Pentamerone, or The Tale of Tales

by Tolovaj

Pentamerone is a popular name of the book originally titled The Tale of Tales (Lo cunto de li cunti), the first national collection of fairy tales ever.

Pentamerone is one of those books everybody should read at least twice yet most of the people will never hear of. It's officially the first written collection of national fairy tales, it presents several first or very early printed versions of the most popular fairy tales today and it is built on the plot which became one of the two major plots for all literary works. It is a masterwork of Giambattista Basile who died before it was published for the first time. Despite its importance Pentamerone or The Tale of Tales, as the author titled it, never became really known to the wide audience and now it's time to at least partly correct the injustice to this influential book.

Here are 10 amazing facts about Pentamerone to start with:

1. Authorship

We'll never know who initiated each of the tales in Pentamerone, but it's indisputable they were collected, rewritten and edited by Giambattista Basile. He very likely read it to his fellow academicians and to the nobility in the courts where he served, yet never published them. This task was done only a few years after his death by his sister Adriana. She signed him as Gian Alesio Abbatutis, what is an anagram of his real name Giovan Battista Basile.

Giambattista Basile in later years
Giambattista Basile in later years

This pseudonym was not meant to hide the identity of the author who already signed with this name several other works while he was still alive, but rather to distinguish between his literary works in Italian and Neapolitan language.

2. The Title

The Title of the book was The Tale of Tales, or Entertainment for the Little Ones (Lo Cunto de li cunte, trattenemiento de li peccerille).

The edition in 1674 was first which used the title Il Pentamerone, suggesting similarities with its strongest influence Decameron by Boccaccio from the 14th century.

Boccaccio was actually inspiration for Basile because of the used language too, but this is a story for another occasion. By the way, there is another interesting article about Pentamerone right here:


3. The Structure

The structure of the book is one of its signature attractions. It is designed with a so-called frame story about the princess Zoza, which is tricked by her slave. The slave occupies her position in society, soon becomes pregnant and wishes to be entertained. Her husband arranges that ten storytellers come to the court and each one of them tells one story per day. With five days altogether we come to fifty stories (frame story included), similarly like Decameron presents one hundred stories told by ten storytellers in ten days.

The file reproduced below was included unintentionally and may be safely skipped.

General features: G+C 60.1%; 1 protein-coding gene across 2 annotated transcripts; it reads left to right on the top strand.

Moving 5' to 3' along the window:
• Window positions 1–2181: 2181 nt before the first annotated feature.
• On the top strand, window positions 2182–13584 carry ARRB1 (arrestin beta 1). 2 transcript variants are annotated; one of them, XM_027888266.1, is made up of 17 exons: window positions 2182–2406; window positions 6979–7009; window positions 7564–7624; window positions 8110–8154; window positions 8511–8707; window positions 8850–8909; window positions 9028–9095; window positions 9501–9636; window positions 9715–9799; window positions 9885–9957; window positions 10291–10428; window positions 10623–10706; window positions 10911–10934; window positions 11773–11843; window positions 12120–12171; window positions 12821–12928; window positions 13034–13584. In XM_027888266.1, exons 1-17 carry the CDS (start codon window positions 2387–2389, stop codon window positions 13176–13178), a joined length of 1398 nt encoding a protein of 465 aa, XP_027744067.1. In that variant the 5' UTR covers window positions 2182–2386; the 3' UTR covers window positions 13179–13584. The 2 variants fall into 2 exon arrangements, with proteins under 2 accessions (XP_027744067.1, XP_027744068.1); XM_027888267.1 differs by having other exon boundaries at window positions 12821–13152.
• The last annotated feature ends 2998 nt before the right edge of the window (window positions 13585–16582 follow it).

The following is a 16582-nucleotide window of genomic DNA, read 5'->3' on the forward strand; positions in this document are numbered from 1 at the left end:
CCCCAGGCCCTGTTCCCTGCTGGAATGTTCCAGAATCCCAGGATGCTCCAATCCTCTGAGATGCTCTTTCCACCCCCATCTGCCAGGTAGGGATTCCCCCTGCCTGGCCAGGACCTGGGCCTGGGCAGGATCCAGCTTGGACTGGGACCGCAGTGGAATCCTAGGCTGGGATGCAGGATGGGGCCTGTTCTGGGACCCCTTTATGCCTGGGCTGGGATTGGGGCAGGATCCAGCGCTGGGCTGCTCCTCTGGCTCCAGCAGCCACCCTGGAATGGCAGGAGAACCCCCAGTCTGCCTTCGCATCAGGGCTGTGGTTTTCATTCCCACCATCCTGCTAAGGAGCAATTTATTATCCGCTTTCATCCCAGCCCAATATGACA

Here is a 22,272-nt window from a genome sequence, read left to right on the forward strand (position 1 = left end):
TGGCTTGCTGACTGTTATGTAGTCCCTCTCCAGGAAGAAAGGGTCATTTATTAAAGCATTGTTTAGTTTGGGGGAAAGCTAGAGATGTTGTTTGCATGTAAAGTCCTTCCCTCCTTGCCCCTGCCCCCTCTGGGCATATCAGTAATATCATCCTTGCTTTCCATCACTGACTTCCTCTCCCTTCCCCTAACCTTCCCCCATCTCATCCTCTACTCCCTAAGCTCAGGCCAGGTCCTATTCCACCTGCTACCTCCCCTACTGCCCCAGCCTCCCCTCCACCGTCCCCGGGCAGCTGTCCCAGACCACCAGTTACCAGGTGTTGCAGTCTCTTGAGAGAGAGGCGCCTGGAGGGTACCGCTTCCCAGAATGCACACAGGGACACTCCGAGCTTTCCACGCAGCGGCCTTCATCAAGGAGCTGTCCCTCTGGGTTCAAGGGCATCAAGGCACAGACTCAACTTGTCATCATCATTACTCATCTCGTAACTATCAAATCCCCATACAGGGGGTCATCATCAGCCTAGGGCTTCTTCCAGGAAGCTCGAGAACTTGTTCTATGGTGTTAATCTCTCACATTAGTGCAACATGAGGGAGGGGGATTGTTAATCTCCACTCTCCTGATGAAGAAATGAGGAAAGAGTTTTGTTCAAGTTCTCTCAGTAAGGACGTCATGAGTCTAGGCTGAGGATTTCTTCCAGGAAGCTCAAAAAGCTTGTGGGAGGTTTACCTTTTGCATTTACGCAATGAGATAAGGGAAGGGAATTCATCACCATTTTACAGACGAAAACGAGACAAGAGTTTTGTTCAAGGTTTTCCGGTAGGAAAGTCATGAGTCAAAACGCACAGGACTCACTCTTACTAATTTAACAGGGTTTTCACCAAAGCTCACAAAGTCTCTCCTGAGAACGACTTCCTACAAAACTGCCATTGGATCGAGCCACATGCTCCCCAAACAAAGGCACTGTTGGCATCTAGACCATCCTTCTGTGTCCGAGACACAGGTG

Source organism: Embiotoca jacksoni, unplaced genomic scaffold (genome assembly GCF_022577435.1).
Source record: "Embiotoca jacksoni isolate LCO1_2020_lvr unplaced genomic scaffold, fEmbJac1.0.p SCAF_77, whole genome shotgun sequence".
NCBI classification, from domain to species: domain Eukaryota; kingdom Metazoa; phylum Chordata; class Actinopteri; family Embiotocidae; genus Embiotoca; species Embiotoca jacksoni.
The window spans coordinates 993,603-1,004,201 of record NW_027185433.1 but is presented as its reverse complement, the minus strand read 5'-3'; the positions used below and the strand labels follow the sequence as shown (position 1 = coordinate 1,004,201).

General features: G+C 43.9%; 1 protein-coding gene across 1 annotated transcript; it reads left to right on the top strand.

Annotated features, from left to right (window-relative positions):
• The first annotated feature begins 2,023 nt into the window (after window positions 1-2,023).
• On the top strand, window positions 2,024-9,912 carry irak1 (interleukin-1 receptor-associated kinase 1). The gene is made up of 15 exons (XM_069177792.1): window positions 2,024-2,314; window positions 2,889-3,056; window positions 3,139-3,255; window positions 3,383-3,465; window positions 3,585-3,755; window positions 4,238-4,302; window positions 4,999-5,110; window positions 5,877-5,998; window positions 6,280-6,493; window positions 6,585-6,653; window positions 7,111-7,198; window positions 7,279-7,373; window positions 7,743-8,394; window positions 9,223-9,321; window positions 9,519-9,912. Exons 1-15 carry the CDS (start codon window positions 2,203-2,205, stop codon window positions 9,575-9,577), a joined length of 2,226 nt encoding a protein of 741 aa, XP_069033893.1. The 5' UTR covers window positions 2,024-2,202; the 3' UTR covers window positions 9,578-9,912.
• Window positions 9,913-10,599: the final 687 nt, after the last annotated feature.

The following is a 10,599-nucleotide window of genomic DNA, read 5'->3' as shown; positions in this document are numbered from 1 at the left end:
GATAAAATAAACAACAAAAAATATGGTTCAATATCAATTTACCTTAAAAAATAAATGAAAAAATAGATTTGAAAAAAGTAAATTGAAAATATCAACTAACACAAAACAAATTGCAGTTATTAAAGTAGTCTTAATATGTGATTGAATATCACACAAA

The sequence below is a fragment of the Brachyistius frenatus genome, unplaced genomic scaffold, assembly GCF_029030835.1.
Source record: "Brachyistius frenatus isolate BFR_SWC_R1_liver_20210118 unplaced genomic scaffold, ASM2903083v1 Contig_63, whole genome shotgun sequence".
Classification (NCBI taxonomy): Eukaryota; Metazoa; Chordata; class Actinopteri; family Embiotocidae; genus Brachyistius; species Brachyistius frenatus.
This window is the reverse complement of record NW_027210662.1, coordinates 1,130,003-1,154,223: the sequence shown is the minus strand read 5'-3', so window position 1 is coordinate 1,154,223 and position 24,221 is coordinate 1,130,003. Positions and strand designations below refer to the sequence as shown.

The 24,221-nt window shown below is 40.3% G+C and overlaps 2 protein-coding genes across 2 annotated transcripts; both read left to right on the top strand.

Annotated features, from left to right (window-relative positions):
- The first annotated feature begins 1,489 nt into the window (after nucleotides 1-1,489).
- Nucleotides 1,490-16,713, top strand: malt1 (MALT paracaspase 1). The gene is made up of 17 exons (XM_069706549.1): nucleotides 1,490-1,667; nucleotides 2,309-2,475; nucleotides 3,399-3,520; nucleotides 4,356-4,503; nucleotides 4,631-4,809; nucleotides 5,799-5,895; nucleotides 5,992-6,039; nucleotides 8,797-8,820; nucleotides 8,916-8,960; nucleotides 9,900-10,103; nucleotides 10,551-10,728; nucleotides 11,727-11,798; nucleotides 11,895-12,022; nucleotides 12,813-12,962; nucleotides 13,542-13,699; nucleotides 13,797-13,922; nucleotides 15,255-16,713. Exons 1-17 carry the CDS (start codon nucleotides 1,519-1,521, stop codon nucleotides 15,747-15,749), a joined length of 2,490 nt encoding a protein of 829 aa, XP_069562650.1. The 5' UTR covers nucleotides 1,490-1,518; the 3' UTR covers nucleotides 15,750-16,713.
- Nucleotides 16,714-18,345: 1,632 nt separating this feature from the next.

• Short course in Greek: deka means ten, penta means five!

The story of Zoza has many elements which are repeated in the other stories as well, what glues otherwise unrelated stories in a stronger result. The same structure but told only by one narrator is of course 1001 Arabian Nights, with even more complexity with stories nested among stories told by characters of some stories which are told by other characters in other stories.

The Parsley (old version of Rapunzel) by Warwick Goble
The Parsley (old version of Rapunzel) by Warwick Goble


4. The Language

The language of Pentamerone is another major attraction. It is written in Neapolitan dialect, very likely the most difficult among dialects in the area of today's Italy. It has many borrowed words from Arabs, Frenchmen, Greeks, and Spaniards.

While providing a special layer of authenticity to the reader it also presents an important obstacle to everybody who doesn't understand Neapolitan - the majority of Italians included. The dialect in which Basile wrote Pentamerone set a standard to numerous collections of fairy tales made in next three centuries when folklorists started to preserve the language, customs, and stories of local people in different areas of the world.

With acknowledged similarities and differences the basics of national consciousnesses were set. Many small unstable city-states were united into much bigger, stronger and safer states.